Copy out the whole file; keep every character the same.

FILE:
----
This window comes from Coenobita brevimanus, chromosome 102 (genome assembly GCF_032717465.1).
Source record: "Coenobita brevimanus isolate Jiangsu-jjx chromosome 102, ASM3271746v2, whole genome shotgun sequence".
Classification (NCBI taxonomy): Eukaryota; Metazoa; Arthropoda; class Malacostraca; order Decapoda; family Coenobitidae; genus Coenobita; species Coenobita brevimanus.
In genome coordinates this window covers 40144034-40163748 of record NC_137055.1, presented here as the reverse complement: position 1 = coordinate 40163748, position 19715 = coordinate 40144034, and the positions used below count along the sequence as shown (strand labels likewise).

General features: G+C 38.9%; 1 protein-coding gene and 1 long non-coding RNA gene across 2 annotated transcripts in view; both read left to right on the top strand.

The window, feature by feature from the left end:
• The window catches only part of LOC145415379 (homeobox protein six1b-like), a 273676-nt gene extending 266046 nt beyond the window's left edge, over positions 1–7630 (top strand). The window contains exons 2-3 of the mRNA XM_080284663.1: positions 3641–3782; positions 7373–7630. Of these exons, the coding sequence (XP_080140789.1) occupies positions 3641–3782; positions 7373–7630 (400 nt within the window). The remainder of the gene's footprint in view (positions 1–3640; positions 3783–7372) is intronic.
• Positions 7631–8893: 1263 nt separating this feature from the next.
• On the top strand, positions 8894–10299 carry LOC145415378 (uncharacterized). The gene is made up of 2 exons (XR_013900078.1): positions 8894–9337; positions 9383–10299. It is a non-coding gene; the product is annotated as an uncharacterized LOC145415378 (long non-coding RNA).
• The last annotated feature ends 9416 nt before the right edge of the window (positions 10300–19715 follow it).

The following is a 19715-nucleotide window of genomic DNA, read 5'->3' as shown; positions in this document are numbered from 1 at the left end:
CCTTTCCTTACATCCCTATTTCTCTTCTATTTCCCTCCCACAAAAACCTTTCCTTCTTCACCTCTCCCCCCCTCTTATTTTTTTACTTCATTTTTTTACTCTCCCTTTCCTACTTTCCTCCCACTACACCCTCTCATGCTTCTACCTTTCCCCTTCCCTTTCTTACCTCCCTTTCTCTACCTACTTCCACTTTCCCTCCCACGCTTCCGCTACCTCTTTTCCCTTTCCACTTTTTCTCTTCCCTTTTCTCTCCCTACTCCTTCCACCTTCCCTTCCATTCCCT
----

This window comes from Coenobita brevimanus, chromosome 102 (genome assembly GCF_032717465.1).
Source record: "Coenobita brevimanus isolate Jiangsu-jjx chromosome 102, ASM3271746v2, whole genome shotgun sequence".
Classification (NCBI taxonomy): Eukaryota; Metazoa; Arthropoda; class Malacostraca; order Decapoda; family Coenobitidae; genus Coenobita; species Coenobita brevimanus.
In genome coordinates this window covers 40144034-40163748 of record NC_137055.1, presented here as the reverse complement: position 1 = coordinate 40163748, position 19715 = coordinate 40144034, and the positions used below count along the sequence as shown (strand labels likewise).

General features: G+C 38.9%; 1 protein-coding gene and 1 long non-coding RNA gene across 2 annotated transcripts in view; both read left to right on the top strand.

The window, feature by feature from the left end:
• The window catches only part of LOC145415379 (homeobox protein six1b-like), a 273676-nt gene extending 266046 nt beyond the window's left edge, over positions 1–7630 (top strand). The window contains exons 2-3 of the mRNA XM_080284663.1: positions 3641–3782; positions 7373–7630. Of these exons, the coding sequence (XP_080140789.1) occupies positions 3641–3782; positions 7373–7630 (400 nt within the window). The remainder of the gene's footprint in view (positions 1–3640; positions 3783–7372) is intronic.
• Positions 7631–8893: 1263 nt separating this feature from the next.
• On the top strand, positions 8894–10299 carry LOC145415378 (uncharacterized). The gene is made up of 2 exons (XR_013900078.1): positions 8894–9337; positions 9383–10299. It is a non-coding gene; the product is annotated as an uncharacterized LOC145415378 (long non-coding RNA).
• The last annotated feature ends 9416 nt before the right edge of the window (positions 10300–19715 follow it).

The following is a 19715-nucleotide window of genomic DNA, read 5'->3' as shown; positions in this document are numbered from 1 at the left end:
CCTTTCCTTACATCCCTATTTCTCTTCTATTTCCCTCCCACAAAAACCTTTCCTTCTTCACCTCTCCCCCCCTCTTATTTTTTTACTTCATTTTTTTACTCTCCCTTTCCTACTTTCCTCCCACTACACCCTCTCATGCTTCTACCTTTCCCCTTCCCTTTCTTACCTCCCTTTCTCTACCTACTTCCACTTTCCCTCCCACGCTTCCGCTACCTCTTTTCCCTTTCCACTTTTTCTCTTCCCTTTTCTCTCCCTACTCCTTCCACCTTCCCTTCCATTCCCT